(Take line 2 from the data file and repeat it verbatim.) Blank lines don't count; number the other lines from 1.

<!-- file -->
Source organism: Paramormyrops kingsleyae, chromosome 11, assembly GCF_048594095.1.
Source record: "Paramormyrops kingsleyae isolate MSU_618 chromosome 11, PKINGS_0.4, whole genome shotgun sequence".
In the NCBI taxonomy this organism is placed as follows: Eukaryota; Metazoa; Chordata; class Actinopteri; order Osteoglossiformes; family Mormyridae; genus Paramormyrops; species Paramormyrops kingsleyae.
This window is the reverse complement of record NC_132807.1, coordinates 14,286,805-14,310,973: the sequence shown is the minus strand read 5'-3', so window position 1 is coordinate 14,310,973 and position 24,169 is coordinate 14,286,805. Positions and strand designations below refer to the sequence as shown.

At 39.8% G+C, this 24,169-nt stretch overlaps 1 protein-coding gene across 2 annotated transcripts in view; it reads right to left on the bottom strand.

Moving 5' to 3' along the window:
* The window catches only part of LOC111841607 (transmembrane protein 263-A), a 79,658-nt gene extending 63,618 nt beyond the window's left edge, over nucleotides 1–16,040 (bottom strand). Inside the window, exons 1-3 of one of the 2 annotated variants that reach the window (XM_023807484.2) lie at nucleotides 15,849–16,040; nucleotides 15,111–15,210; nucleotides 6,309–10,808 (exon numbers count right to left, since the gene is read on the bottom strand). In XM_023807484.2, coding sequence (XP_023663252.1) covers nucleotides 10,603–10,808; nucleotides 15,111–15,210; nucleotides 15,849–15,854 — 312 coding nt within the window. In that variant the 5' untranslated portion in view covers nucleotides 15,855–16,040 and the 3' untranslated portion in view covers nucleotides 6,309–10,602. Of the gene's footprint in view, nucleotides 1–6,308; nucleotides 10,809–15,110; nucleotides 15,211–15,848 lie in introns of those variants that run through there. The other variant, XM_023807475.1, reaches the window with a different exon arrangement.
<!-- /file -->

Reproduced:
Source record: "Paramormyrops kingsleyae isolate MSU_618 chromosome 11, PKINGS_0.4, whole genome shotgun sequence".